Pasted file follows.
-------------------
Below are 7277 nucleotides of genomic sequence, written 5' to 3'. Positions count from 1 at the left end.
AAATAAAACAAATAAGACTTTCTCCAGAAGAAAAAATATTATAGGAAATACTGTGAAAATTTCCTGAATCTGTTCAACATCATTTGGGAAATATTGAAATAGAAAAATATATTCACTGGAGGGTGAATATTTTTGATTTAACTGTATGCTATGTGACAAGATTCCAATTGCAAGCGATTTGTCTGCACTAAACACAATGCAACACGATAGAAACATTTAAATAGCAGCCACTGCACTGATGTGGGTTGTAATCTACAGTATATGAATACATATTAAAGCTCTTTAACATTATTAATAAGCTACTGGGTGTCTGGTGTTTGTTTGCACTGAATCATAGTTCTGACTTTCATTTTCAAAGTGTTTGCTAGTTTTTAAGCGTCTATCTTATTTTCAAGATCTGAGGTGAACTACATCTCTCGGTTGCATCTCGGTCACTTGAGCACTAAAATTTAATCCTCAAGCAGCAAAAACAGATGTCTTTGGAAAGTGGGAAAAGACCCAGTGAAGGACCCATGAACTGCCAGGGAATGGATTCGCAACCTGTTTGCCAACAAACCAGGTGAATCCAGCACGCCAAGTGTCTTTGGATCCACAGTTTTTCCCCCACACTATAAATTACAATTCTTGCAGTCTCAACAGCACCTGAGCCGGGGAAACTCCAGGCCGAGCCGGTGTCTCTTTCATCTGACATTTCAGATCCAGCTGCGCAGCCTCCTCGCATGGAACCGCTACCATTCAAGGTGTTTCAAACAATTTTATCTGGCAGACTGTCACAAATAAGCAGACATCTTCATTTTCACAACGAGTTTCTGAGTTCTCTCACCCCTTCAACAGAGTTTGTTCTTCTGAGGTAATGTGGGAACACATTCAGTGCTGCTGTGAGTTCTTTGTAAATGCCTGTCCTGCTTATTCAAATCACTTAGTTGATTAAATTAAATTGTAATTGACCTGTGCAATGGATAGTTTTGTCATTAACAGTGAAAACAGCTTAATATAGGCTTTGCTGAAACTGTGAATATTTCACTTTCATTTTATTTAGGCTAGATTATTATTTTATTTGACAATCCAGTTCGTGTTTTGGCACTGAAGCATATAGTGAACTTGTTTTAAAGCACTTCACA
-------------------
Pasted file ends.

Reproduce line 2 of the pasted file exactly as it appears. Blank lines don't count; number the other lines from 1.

AAATAAAACAAATAAGACTTTCTCCAGAAGAAAAAATATTATAGGAAATACTGTGAAAATTTCCTGAATCTGTTCAACATCATTTGGGAAATATTGAAATAGAAAAATATATTCACTGGAGGGTGAATATTTTTGATTTAACTGTATGCTATGTGACAAGATTCCAATTGCAAGCGATTTGTCTGCACTAAACACAATGCAACACGATAGAAACATTTAAATAGCAGCCACTGCACTGATGTGGGTTGTAATCTACAGTATATGAATACATATTAAAGCTCTTTAACATTATTAATAAGCTACTGGGTGTCTGGTGTTTGTTTGCACTGAATCATAGTTCTGACTTTCATTTTCAAAGTGTTTGCTAGTTTTTAAGCGTCTATCTTATTTTCAAGATCTGAGGTGAACTACATCTCTCGGTTGCATCTCGGTCACTTGAGCACTAAAATTTAATCCTCAAGCAGCAAAAACAGATGTCTTTGGAAAGTGGGAAAAGACCCAGTGAAGGACCCATGAACTGCCAGGGAATGGATTCGCAACCTGTTTGCCAACAAACCAGGTGAATCCAGCACGCCAAGTGTCTTTGGATCCACAGTTTTTCCCCCACACTATAAATTACAATTCTTGCAGTCTCAACAGCACCTGAGCCGGGGAAACTCCAGGCCGAGCCGGTGTCTCTTTCATCTGACATTTCAGATCCAGCTGCGCAGCCTCCTCGCATGGAACCGCTACCATTCAAGGTGTTTCAAACAATTTTATCTGGCAGACTGTCACAAATAAGCAGACATCTTCATTTTCACAACGAGTTTCTGAGTTCTCTCACCCCTTCAACAGAGTTTGTTCTTCTGAGGTAATGTGGGAACACATTCAGTGCTGCTGTGAGTTCTTTGTAAATGCCTGTCCTGCTTATTCAAATCACTTAGTTGATTAAATTAAATTGTAATTGACCTGTGCAATGGATAGTTTTGTCATTAACAGTGAAAACAGCTTAATATAGGCTTTGCTGAAACTGTGAATATTTCACTTTCATTTTATTTAGGCTAGATTATTATTTTATTTGACAATCCAGTTCGTGTTTTGGCACTGAAGCATATAGTGAACTTGTTTTAAAGCACTTCACA